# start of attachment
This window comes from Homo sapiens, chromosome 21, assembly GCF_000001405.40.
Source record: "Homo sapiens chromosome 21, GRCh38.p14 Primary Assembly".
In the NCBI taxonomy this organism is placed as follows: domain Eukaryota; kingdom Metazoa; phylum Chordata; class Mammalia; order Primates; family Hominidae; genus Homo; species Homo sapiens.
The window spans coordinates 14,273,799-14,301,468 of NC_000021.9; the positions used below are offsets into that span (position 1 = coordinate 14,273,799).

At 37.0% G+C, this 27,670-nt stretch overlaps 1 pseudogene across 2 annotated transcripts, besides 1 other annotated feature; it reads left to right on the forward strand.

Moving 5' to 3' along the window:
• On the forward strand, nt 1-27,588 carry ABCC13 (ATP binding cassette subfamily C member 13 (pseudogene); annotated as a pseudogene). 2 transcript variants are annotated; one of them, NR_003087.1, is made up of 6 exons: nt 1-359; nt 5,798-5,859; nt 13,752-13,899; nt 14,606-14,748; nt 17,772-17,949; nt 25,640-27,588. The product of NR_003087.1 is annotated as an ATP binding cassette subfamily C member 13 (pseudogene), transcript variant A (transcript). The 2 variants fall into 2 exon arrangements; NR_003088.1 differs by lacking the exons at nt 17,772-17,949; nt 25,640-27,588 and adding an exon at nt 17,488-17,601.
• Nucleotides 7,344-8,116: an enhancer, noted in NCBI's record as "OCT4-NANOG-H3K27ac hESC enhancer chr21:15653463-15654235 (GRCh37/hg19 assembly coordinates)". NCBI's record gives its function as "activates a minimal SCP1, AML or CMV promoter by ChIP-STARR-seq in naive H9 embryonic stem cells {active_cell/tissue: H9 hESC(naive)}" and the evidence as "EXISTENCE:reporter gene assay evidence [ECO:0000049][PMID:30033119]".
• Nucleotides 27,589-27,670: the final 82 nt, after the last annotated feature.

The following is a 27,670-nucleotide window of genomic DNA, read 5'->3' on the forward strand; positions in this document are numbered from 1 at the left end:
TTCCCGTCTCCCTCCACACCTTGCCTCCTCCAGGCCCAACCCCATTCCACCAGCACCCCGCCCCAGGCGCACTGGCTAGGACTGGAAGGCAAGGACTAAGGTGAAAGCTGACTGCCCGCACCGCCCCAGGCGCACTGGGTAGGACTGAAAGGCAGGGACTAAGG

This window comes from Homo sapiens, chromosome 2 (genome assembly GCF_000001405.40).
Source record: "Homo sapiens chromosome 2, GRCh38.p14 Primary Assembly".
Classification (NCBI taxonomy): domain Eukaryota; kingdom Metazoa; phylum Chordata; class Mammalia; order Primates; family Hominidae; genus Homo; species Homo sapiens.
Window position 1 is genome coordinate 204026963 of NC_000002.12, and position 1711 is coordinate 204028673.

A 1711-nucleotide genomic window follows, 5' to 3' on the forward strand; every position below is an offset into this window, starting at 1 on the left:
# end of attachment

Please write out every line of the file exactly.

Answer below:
This window comes from Homo sapiens, chromosome 21, assembly GCF_000001405.40.
Source record: "Homo sapiens chromosome 21, GRCh38.p14 Primary Assembly".
In the NCBI taxonomy this organism is placed as follows: domain Eukaryota; kingdom Metazoa; phylum Chordata; class Mammalia; order Primates; family Hominidae; genus Homo; species Homo sapiens.
The window spans coordinates 14,273,799-14,301,468 of NC_000021.9; the positions used below are offsets into that span (position 1 = coordinate 14,273,799).

At 37.0% G+C, this 27,670-nt stretch overlaps 1 pseudogene across 2 annotated transcripts, besides 1 other annotated feature; it reads left to right on the forward strand.

Moving 5' to 3' along the window:
• On the forward strand, nt 1-27,588 carry ABCC13 (ATP binding cassette subfamily C member 13 (pseudogene); annotated as a pseudogene). 2 transcript variants are annotated; one of them, NR_003087.1, is made up of 6 exons: nt 1-359; nt 5,798-5,859; nt 13,752-13,899; nt 14,606-14,748; nt 17,772-17,949; nt 25,640-27,588. The product of NR_003087.1 is annotated as an ATP binding cassette subfamily C member 13 (pseudogene), transcript variant A (transcript). The 2 variants fall into 2 exon arrangements; NR_003088.1 differs by lacking the exons at nt 17,772-17,949; nt 25,640-27,588 and adding an exon at nt 17,488-17,601.
• Nucleotides 7,344-8,116: an enhancer, noted in NCBI's record as "OCT4-NANOG-H3K27ac hESC enhancer chr21:15653463-15654235 (GRCh37/hg19 assembly coordinates)". NCBI's record gives its function as "activates a minimal SCP1, AML or CMV promoter by ChIP-STARR-seq in naive H9 embryonic stem cells {active_cell/tissue: H9 hESC(naive)}" and the evidence as "EXISTENCE:reporter gene assay evidence [ECO:0000049][PMID:30033119]".
• Nucleotides 27,589-27,670: the final 82 nt, after the last annotated feature.

The following is a 27,670-nucleotide window of genomic DNA, read 5'->3' on the forward strand; positions in this document are numbered from 1 at the left end:
TTCCCGTCTCCCTCCACACCTTGCCTCCTCCAGGCCCAACCCCATTCCACCAGCACCCCGCCCCAGGCGCACTGGCTAGGACTGGAAGGCAAGGACTAAGGTGAAAGCTGACTGCCCGCACCGCCCCAGGCGCACTGGGTAGGACTGAAAGGCAGGGACTAAGG

This window comes from Homo sapiens, chromosome 2 (genome assembly GCF_000001405.40).
Source record: "Homo sapiens chromosome 2, GRCh38.p14 Primary Assembly".
Classification (NCBI taxonomy): domain Eukaryota; kingdom Metazoa; phylum Chordata; class Mammalia; order Primates; family Hominidae; genus Homo; species Homo sapiens.
Window position 1 is genome coordinate 204026963 of NC_000002.12, and position 1711 is coordinate 204028673.

A 1711-nucleotide genomic window follows, 5' to 3' on the forward strand; every position below is an offset into this window, starting at 1 on the left: